Cost-effectiveness of telehealth-delivered diet and exercise interventions: A systematic review

Lynette Law, Jaimon T. Kelly, Holly Savill, Matthew Wallen, Ingrid J. Hickman, Daniel Erku, Hannah Mayr

Research output: Contribution to journalReview articlepeer-review

Abstract

Objectives: Telehealth is a promising tool for delivering lifestyle interventions for the management of health conditions. However, limited evidence exists regarding the cost-effectiveness of these interventions. This systematic review aimed to
evaluate the current literature reporting on the cost-effectiveness of telehealth-delivered diet and/or exercise interventions.

Methods: Four electronic databases (PubMed, CENTRAL, CINAHL and Embase) were searched for published literature from database inception to November 2020. This review adhered to the preferred reporting items for systematic reviews
and meta-analyses guidelines and the ISPOR Criteria for Cost-Effectiveness Review Outcomes Checklist. The quality of reporting was assessed using the Consolidated Health Economic Evaluation Reporting Standards checklist. The extracted data were grouped into subcategories according to telehealth modality, organised into tables and reported narratively.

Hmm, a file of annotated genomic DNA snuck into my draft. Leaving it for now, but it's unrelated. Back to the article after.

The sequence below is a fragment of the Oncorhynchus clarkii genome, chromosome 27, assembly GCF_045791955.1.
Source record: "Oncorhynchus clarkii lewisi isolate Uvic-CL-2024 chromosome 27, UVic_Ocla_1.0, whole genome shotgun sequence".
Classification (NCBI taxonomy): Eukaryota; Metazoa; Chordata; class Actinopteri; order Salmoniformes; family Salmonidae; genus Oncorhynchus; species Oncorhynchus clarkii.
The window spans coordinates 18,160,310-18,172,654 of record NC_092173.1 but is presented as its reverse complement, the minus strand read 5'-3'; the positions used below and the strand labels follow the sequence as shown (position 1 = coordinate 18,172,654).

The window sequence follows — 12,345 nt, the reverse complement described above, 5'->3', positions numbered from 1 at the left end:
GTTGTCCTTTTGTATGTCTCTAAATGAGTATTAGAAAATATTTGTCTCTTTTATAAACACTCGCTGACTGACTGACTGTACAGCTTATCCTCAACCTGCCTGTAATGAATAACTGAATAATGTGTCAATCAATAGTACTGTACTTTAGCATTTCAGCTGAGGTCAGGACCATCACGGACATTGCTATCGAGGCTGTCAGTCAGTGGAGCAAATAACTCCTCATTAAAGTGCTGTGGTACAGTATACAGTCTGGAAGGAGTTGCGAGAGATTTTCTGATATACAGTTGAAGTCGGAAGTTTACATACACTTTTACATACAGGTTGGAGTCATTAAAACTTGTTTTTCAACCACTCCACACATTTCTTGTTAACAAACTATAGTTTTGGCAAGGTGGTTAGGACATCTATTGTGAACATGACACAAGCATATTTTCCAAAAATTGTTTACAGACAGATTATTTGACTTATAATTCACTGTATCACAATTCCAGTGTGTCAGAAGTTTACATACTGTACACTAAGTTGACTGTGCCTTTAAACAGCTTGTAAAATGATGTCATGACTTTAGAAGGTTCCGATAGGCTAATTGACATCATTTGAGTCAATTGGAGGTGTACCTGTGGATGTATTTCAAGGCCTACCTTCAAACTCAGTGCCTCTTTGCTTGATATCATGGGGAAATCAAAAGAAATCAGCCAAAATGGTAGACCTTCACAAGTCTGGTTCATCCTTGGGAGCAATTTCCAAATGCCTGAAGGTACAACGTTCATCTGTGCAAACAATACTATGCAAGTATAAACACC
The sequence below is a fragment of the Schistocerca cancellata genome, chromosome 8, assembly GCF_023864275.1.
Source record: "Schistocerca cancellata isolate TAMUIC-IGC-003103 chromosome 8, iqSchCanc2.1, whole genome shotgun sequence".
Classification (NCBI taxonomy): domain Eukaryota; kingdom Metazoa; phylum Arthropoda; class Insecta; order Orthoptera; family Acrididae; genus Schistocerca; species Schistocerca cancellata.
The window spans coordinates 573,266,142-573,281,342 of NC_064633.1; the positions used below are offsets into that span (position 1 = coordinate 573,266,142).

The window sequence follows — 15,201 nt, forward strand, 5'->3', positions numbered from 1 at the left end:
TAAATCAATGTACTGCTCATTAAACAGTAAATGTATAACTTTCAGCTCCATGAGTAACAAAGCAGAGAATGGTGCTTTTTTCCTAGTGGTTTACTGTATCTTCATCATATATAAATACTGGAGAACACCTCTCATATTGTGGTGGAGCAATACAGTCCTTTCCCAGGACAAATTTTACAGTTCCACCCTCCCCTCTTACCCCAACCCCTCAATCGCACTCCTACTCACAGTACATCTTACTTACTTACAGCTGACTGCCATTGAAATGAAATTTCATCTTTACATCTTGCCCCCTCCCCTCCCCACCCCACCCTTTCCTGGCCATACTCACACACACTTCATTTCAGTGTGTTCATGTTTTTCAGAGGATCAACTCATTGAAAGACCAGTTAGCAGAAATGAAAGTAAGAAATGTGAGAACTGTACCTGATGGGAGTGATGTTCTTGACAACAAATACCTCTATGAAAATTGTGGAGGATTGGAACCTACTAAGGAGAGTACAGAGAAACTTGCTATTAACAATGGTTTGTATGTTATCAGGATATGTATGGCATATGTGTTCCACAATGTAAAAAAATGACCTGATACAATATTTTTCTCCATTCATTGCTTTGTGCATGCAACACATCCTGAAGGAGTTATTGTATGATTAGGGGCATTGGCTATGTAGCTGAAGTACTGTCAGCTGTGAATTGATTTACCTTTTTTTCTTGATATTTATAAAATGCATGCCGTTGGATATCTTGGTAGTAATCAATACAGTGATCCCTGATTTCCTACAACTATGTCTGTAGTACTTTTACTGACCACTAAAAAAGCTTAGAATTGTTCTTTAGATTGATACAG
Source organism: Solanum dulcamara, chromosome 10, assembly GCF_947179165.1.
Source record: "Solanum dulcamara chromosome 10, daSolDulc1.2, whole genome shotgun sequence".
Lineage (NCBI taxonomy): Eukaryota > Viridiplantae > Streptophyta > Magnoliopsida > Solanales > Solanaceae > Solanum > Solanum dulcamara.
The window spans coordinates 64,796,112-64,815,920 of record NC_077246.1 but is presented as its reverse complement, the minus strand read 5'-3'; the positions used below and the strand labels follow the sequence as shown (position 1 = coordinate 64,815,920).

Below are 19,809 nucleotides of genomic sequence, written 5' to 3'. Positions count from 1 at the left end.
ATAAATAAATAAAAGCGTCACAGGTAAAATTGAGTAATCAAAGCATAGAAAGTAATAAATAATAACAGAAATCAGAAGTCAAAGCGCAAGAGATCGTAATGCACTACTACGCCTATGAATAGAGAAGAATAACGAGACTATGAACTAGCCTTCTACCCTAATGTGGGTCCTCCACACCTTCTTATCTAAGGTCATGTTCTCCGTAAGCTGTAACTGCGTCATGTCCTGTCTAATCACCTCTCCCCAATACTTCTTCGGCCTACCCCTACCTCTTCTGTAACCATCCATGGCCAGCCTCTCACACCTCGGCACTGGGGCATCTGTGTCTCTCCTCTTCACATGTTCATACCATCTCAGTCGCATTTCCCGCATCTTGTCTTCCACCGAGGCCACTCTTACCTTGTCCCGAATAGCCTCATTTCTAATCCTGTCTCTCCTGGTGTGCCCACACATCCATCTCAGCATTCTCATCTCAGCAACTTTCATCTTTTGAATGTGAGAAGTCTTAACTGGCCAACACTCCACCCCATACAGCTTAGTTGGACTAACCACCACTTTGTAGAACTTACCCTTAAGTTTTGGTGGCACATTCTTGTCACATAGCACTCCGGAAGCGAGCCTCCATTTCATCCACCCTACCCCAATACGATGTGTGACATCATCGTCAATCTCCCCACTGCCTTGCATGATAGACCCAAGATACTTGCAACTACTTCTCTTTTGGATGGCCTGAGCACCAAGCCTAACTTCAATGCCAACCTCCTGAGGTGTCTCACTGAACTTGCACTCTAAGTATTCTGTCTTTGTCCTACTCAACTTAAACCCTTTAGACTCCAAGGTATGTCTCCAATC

Results: Twenty-four studies of controlled trials (11 combined diet and exercise, 9 exercise-only and 4 diet-only tele-health-delivered interventions) were included for data extraction and quality assessment. Interventions were reported
as cost-effective in 12 studies (50%), five studies (21%) reported inconclusive results, and seven studies (29%) reported that the interventions were not cost-effective. Telephone interventions were applied in eight studies (33%), seven studies (29%) used internet interventions, six studies (25%) used a combination of internet and telephone interventions, and three studies (13%) evaluated mHealth interventions. Quality of study reporting varied with between 54% and 92% of
Consolidated Health Economic Evaluation Reporting Standards items reported.

Conclusions: This review suggests that telehealth-delivered lifestyle interventions can be cost-effective compared to traditional care. There is a need for further investigations that employ rigorous methodology and economic reporting,
including appropriate decision analytical models and longer timeframes.
Original languageEnglish
Number of pages18
JournalJournal of Telemedicine and Telecare
Early online date2 Feb 2022
DOIs
Publication statusE-pub ahead of print - 2 Feb 2022

Keywords

  • Telehealth
  • cost-effectiveness
  • cost-utility
  • lifestyle interventions
  • diet
  • exercise

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